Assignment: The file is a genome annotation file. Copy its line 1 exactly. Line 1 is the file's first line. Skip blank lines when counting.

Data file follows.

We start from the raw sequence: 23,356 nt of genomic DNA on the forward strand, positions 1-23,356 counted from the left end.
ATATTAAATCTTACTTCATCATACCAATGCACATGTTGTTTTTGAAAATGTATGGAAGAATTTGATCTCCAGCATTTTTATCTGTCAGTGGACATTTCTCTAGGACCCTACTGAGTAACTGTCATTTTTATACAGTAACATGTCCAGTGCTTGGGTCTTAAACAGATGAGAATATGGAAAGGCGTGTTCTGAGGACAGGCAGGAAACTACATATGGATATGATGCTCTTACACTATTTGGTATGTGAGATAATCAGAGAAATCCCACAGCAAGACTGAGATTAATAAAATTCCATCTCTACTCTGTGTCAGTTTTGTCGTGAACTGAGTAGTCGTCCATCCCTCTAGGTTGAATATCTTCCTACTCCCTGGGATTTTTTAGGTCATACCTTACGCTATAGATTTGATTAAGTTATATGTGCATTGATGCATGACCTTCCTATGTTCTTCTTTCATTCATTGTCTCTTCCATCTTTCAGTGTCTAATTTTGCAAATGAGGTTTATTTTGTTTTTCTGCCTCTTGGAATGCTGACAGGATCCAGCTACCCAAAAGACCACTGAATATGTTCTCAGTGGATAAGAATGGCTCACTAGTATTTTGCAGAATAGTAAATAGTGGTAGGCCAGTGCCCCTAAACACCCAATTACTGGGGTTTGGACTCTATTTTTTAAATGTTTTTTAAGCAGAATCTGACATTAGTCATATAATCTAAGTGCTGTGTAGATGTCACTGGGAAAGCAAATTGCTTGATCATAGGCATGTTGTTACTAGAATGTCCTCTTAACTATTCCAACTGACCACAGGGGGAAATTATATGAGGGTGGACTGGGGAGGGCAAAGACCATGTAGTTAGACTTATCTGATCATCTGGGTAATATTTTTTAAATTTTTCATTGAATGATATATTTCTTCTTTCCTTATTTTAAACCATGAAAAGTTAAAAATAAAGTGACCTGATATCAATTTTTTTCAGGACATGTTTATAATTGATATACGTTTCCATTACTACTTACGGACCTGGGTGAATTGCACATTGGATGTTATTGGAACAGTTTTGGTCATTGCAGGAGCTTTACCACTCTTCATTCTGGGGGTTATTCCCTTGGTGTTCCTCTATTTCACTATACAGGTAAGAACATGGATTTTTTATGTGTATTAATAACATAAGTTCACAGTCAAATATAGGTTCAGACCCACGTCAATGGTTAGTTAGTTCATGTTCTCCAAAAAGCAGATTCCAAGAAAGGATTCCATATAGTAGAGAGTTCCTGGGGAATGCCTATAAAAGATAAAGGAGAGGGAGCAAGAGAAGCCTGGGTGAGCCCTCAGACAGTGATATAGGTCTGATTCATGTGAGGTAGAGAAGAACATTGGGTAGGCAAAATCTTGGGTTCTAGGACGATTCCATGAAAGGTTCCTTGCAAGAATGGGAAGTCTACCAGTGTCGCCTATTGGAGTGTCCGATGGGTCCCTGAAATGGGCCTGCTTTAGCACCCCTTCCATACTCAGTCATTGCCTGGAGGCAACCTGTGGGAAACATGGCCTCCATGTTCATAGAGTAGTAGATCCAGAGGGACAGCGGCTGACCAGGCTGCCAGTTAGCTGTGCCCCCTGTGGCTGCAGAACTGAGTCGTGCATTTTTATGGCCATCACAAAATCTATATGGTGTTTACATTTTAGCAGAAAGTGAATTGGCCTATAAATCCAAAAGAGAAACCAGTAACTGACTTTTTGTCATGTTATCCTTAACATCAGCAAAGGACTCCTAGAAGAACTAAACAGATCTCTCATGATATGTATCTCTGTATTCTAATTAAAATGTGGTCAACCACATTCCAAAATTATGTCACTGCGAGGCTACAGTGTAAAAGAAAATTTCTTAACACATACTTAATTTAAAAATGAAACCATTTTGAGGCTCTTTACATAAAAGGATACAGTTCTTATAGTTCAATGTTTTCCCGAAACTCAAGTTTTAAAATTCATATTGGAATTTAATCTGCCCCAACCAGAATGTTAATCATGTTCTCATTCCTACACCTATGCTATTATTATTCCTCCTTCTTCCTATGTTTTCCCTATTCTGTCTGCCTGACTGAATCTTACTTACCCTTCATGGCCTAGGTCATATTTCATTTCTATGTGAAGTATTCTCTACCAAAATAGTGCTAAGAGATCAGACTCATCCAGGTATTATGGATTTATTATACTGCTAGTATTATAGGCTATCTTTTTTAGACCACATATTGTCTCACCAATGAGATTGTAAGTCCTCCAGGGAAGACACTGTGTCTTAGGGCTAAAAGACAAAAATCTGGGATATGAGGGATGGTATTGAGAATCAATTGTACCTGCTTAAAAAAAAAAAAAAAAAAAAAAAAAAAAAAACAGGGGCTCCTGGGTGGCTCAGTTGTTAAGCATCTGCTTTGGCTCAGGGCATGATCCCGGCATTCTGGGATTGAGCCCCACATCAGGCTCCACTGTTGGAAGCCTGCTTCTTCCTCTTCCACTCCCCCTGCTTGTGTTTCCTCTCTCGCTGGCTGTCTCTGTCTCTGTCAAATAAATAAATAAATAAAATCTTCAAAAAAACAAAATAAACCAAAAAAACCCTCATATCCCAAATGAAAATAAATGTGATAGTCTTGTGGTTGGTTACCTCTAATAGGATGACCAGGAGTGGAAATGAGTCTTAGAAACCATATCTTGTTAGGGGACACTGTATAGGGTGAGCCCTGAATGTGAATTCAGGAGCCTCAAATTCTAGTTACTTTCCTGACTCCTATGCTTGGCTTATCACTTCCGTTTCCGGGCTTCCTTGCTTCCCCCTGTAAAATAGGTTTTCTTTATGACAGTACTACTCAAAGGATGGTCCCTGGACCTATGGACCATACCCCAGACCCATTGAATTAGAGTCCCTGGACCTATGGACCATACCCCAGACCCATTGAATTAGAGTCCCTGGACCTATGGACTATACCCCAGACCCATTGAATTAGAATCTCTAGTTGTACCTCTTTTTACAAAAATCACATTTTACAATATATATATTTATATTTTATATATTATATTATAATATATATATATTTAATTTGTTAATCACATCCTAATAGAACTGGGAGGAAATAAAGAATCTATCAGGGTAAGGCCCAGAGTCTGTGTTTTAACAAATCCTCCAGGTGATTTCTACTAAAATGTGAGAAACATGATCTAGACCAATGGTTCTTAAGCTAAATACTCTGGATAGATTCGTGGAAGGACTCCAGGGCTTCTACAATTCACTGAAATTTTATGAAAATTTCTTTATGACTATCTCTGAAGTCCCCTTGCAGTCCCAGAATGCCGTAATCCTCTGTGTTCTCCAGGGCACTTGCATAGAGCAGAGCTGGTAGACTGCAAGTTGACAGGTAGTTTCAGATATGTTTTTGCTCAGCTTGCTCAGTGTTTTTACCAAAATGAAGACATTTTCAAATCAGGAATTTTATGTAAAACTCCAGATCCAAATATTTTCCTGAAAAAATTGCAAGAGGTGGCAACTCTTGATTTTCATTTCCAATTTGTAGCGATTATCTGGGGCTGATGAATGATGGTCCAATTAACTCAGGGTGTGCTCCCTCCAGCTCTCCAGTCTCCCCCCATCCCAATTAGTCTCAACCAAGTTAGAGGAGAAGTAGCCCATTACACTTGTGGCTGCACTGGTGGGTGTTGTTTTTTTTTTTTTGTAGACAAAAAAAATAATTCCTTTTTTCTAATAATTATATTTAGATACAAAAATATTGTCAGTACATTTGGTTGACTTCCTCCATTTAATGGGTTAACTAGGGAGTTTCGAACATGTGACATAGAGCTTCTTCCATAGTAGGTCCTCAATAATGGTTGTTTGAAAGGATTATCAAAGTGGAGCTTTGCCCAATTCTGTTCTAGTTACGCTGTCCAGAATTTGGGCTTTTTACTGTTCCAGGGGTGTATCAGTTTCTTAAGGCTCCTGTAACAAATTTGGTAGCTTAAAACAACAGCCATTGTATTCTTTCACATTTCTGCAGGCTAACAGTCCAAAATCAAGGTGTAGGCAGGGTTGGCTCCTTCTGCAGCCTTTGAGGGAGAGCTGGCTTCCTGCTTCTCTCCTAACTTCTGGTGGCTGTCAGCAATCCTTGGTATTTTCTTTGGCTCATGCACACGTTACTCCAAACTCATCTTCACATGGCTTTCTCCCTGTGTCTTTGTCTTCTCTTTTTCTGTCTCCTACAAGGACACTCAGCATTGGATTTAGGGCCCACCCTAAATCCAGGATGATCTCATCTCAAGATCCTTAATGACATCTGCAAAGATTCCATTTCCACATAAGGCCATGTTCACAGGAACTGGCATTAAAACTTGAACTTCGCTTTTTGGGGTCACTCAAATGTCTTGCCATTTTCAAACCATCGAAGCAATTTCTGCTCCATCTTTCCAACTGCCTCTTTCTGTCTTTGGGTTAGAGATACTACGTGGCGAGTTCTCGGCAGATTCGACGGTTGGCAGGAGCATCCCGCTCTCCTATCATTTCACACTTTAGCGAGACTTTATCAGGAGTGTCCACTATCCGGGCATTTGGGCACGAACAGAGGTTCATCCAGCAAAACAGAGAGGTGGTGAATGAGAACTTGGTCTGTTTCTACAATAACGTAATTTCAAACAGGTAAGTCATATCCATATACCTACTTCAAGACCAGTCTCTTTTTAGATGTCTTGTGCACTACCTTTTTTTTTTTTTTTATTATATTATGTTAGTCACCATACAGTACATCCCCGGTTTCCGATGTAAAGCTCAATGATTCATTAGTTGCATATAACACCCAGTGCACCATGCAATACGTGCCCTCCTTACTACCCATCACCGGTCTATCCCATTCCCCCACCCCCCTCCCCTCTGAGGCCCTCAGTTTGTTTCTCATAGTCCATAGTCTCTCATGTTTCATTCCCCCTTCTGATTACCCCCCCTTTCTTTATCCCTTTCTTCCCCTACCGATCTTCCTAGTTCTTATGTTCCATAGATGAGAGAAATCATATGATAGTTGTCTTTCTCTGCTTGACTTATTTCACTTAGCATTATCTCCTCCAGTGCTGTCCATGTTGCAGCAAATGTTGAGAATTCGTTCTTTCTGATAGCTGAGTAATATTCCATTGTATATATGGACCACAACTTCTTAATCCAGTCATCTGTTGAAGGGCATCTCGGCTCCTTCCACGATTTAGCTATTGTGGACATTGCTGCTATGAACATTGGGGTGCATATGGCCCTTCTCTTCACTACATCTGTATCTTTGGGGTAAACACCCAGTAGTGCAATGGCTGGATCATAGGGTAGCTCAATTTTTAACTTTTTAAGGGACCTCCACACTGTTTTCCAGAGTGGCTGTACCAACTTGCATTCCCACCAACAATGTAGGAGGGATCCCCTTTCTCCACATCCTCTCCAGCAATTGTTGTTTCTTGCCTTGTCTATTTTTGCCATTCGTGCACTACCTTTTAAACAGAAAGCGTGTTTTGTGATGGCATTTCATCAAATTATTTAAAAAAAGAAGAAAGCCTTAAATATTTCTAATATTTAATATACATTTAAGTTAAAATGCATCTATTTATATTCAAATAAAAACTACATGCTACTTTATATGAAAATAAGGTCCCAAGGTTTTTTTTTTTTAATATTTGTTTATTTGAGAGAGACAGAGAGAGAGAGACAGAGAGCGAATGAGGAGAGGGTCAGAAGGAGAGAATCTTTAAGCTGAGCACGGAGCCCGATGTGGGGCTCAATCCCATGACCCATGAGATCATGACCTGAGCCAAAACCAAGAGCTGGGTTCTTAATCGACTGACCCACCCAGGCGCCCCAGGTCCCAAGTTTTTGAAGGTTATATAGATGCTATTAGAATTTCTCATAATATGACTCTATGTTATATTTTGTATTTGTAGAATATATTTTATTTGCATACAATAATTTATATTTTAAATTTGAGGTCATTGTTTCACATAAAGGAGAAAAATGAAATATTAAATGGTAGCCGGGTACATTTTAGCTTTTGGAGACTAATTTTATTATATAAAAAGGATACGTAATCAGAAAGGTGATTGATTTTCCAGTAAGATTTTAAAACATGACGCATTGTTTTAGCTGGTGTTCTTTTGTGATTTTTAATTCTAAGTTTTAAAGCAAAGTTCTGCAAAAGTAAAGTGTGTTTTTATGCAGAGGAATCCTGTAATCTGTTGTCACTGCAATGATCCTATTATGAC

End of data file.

We start from the raw sequence: 23,356 nt of genomic DNA on the forward strand, positions 1-23,356 counted from the left end.